The nuclear crisis with Iran was averted Saturday when Iranian President Mahmoud Ahmadinejad and the entire Iranian nuclear program was traded to the New York Knicks for point guard Stephon Marbury. Iran will also get the Knicks' first two draft picks.
"Mahmoud's always wanted to be the first Persian player in the NBA," said Ayatollah Noochie Islamarama, coach of the Iranian national squad. "We kicked him off the team because frankly, even with elevator shoes he couldn't even score a lay-up, but when he heard about this opportunity, he decided to go for it."
"We're delighted to get Stephon and think he'll fit right in to our national team, especially for that big game against Iraq next month," said Islamarama. "Besides, he's promised to buy sneakers for the whole team. This playing in sandals really hurts your feet."
Olmert proposes mass conversion to solve 'Jewish Question'
Leonardo emerges from Talpiot tomb to redo 'Last Supper'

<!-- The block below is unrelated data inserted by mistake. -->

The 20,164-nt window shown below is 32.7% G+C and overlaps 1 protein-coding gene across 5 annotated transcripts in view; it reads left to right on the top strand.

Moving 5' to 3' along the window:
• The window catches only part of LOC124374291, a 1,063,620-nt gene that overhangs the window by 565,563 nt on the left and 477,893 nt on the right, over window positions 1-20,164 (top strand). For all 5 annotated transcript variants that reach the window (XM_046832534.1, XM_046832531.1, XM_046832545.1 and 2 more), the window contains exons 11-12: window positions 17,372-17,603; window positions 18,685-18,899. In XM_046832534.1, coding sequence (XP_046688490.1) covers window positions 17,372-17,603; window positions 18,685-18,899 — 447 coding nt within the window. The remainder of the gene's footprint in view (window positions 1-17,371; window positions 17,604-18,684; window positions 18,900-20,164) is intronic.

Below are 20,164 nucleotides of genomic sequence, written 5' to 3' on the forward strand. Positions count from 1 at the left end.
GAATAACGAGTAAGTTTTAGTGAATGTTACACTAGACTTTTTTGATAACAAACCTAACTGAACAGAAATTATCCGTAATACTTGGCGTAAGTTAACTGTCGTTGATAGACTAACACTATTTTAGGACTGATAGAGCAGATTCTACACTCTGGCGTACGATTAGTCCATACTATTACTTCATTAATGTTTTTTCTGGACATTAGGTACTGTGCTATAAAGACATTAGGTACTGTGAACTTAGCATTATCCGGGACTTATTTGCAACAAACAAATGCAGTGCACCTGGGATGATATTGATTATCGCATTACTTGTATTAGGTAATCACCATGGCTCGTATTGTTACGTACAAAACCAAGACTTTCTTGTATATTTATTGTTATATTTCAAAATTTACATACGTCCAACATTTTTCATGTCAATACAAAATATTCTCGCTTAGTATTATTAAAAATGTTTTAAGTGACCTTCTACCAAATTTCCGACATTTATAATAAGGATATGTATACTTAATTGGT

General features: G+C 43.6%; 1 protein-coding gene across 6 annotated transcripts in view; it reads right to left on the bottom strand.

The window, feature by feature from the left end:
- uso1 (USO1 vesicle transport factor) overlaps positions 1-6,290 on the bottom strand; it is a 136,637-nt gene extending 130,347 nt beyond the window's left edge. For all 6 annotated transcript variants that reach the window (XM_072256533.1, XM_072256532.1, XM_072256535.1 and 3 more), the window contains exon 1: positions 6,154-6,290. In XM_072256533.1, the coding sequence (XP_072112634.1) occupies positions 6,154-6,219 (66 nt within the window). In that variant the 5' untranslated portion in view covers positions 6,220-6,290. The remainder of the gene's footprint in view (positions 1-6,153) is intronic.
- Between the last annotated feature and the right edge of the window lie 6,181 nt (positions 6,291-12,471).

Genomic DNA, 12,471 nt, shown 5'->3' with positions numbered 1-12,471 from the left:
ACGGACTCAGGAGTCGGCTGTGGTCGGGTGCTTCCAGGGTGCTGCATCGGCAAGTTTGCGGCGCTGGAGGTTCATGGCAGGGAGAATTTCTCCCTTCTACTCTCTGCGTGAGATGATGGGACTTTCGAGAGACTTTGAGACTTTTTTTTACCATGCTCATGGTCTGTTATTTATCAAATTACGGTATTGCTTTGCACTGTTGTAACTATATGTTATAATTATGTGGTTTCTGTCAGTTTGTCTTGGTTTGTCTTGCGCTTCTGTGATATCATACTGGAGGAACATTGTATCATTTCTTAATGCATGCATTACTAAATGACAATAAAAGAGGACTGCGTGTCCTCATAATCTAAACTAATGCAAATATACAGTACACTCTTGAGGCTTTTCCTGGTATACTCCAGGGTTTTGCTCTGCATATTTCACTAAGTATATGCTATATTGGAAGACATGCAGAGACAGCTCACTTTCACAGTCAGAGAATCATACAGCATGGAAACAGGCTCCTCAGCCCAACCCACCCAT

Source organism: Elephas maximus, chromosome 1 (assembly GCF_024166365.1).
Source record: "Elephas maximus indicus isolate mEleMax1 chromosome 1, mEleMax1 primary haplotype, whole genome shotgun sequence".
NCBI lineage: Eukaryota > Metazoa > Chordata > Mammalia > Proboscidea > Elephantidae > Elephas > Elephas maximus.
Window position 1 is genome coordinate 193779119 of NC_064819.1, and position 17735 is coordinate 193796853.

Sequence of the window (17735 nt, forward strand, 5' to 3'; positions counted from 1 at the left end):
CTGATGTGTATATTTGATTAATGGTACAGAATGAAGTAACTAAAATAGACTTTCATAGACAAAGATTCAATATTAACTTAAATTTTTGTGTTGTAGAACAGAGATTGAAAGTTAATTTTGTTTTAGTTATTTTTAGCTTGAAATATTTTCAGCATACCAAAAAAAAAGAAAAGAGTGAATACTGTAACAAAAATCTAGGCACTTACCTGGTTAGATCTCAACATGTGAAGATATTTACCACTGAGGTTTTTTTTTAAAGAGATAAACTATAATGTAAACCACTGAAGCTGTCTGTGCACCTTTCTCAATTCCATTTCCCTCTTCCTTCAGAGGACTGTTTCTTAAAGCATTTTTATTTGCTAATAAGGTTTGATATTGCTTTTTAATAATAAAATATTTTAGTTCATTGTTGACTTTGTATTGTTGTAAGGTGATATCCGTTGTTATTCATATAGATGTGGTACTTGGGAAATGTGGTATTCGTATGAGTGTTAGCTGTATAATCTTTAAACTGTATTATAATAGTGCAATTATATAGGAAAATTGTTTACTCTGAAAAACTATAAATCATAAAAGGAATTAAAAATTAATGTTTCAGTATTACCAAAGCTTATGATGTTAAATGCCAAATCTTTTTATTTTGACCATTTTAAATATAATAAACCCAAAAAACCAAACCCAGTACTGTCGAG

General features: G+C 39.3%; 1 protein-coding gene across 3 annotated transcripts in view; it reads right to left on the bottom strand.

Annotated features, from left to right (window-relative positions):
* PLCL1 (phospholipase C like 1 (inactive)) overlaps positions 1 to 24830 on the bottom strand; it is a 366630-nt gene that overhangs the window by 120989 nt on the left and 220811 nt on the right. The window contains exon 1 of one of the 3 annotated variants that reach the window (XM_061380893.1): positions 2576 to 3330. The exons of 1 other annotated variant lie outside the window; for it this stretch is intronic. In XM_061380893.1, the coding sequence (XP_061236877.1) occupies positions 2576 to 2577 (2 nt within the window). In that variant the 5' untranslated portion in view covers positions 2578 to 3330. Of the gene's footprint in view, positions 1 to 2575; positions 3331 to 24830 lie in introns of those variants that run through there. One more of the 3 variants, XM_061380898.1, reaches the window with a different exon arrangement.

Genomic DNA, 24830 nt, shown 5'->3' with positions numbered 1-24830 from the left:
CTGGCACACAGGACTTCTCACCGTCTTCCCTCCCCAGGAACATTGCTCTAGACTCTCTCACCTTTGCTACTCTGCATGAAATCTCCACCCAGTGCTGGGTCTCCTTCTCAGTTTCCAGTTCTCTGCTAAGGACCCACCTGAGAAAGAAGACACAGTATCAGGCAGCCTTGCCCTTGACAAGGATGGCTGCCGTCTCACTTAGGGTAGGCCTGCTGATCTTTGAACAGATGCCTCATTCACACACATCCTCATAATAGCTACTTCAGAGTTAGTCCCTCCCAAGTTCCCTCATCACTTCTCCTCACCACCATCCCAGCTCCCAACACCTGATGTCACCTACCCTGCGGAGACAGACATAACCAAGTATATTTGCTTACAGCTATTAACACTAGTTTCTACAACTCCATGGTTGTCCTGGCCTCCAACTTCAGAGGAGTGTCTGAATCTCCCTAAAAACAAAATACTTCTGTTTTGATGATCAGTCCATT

Knicks coach Isaiah Thomas, who engineered the deal, said it was part of his ongoing rebuilding effort.
"Look," said Thomas, "we may be able to beat middle of the road teams, but when we play the big boys like Phoenix or San Antonio, we need a little more bang in our front court. With his arsenal, Ahmadinejad is just the fellow we're looking for. Plus we hope to draw a lot of fans from among the cab drivers in New York City."
NBA Commissioner David Stern gave his blessings to the trade, but said that it would be declared official until the Knicks had time to examine the nuclear weapons they're obtaining and Ahmadinejad passed his physical.
Ahmadinejad's agent, Sheikh Osama Yomama, said of the deal: "Mahmoud's always wanted to shake off the notion that he's too small to play in the NBA - or even the Catholic High School Girls League - and this is his chance. In the end, it turns out, size doesn't matter."
US Secretary of State Condoleezza Rice welcomed the deal, but said the Bush administration would continue monitoring Ahmadinejad. "Any attempt to use his nuclear program against NBA centers will draw a serious response," said Rice. "If he can't post up with Duncan, it's no reason to go nuclear."
Meanwhile, UN Atomic Weapons Commission chief Muhammad ElBaradei was posting Web requests looking for work, and seeking out a surgeon to have the "El" finally removed from his last name.
"I'm happy it ended this way," said ElBaradei, "and besides, Mahmoud's already promised me season's tickets at the Garden."